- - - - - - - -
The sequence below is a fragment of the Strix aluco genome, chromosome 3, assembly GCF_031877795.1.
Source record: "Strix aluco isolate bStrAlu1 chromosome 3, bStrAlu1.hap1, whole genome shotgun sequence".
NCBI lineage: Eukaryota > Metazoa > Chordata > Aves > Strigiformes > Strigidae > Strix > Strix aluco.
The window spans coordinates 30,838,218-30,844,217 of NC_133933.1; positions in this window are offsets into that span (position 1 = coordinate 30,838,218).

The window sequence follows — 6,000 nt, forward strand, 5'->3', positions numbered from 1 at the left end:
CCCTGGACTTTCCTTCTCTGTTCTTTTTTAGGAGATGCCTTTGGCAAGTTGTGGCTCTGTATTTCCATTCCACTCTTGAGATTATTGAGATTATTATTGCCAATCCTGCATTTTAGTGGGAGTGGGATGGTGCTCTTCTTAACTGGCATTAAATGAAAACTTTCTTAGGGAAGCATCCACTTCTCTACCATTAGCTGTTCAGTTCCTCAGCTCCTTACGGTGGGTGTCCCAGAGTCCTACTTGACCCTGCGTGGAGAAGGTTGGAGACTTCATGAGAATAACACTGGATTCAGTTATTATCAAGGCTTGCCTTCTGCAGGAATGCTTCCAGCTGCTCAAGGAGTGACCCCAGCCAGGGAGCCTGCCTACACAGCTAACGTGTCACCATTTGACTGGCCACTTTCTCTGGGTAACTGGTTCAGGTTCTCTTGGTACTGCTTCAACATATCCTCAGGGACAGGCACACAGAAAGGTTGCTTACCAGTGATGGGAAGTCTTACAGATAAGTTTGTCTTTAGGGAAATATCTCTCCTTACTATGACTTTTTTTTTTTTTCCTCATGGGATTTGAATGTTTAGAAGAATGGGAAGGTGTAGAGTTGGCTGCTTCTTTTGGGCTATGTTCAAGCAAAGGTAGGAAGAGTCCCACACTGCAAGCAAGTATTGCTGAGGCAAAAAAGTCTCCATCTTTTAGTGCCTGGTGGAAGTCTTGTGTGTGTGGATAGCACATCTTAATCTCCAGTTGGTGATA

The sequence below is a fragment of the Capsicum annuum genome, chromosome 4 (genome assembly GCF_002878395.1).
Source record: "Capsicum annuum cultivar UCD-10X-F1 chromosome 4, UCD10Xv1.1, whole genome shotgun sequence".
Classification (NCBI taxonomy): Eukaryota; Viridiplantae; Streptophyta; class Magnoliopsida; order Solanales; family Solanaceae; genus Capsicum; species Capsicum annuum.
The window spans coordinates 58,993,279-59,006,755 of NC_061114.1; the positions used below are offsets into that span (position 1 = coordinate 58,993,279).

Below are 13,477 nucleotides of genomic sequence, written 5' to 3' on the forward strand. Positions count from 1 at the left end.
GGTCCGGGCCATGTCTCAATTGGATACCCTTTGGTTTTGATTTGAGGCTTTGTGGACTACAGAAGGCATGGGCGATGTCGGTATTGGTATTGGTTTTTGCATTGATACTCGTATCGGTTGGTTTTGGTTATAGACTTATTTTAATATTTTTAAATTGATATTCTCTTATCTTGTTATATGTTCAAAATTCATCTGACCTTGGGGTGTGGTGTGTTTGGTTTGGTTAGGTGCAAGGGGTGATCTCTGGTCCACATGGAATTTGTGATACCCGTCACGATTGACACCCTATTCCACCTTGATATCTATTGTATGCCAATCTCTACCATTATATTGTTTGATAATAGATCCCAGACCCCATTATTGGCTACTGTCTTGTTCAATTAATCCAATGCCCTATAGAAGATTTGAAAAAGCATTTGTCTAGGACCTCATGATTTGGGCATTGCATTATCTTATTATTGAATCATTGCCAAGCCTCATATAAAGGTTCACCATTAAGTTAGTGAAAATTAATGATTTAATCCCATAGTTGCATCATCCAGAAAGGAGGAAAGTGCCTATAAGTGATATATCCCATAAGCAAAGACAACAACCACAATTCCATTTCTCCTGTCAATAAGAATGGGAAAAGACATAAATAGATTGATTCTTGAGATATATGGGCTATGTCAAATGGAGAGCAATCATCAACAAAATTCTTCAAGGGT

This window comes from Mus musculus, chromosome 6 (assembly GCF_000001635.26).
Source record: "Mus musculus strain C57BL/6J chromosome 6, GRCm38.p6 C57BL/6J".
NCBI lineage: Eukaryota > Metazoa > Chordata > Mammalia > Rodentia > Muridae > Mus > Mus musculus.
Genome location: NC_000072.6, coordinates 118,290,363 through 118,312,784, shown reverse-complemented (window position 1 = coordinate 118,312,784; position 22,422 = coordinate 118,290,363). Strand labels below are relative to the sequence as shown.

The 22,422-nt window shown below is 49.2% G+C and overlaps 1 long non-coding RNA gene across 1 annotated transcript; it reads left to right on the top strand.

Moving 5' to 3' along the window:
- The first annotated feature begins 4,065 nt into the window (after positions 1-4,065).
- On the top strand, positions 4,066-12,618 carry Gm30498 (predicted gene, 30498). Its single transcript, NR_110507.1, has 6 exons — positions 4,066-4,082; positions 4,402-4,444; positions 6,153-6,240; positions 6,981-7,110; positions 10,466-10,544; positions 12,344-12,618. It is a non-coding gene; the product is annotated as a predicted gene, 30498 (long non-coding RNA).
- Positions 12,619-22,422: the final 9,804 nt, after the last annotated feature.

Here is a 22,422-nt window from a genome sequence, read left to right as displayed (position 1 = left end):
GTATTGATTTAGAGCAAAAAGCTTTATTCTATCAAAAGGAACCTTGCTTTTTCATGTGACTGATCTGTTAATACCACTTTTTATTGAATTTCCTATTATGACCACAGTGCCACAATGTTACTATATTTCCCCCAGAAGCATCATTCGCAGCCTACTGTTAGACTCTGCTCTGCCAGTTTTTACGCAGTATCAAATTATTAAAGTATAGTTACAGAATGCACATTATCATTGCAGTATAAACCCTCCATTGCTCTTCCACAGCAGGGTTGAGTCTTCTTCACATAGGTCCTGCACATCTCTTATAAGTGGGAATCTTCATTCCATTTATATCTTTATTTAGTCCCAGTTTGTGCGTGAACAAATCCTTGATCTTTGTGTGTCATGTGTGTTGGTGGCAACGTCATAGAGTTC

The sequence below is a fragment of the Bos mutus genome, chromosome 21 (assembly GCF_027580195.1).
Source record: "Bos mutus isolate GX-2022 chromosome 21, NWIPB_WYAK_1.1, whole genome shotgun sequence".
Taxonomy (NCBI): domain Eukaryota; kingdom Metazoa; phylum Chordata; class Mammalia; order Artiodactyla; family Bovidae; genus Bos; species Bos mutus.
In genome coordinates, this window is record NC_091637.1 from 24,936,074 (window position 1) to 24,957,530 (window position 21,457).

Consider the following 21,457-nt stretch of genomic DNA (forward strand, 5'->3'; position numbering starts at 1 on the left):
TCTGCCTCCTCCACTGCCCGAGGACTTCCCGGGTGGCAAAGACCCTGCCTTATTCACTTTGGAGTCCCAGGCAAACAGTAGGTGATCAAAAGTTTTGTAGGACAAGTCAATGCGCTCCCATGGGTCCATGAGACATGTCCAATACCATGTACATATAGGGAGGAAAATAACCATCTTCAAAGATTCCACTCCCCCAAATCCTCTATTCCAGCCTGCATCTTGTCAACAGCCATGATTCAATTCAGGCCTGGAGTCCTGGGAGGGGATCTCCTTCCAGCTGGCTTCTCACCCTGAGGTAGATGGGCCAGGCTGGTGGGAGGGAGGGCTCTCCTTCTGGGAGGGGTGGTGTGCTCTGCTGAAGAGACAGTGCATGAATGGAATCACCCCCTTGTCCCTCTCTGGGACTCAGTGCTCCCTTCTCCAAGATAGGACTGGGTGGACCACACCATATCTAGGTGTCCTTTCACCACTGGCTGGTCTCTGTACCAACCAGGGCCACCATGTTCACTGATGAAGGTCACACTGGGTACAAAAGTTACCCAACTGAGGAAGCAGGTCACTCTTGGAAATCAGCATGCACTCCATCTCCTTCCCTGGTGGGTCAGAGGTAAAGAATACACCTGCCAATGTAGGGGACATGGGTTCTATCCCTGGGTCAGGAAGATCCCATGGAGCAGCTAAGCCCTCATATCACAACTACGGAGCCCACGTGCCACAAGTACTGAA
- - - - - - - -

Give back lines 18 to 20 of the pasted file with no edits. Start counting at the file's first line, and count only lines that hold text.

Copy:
Moving 5' to 3' along the window:
- The first annotated feature begins 4,065 nt into the window (after positions 1-4,065).
- On the top strand, positions 4,066-12,618 carry Gm30498 (predicted gene, 30498). Its single transcript, NR_110507.1, has 6 exons — positions 4,066-4,082; positions 4,402-4,444; positions 6,153-6,240; positions 6,981-7,110; positions 10,466-10,544; positions 12,344-12,618. It is a non-coding gene; the product is annotated as a predicted gene, 30498 (long non-coding RNA).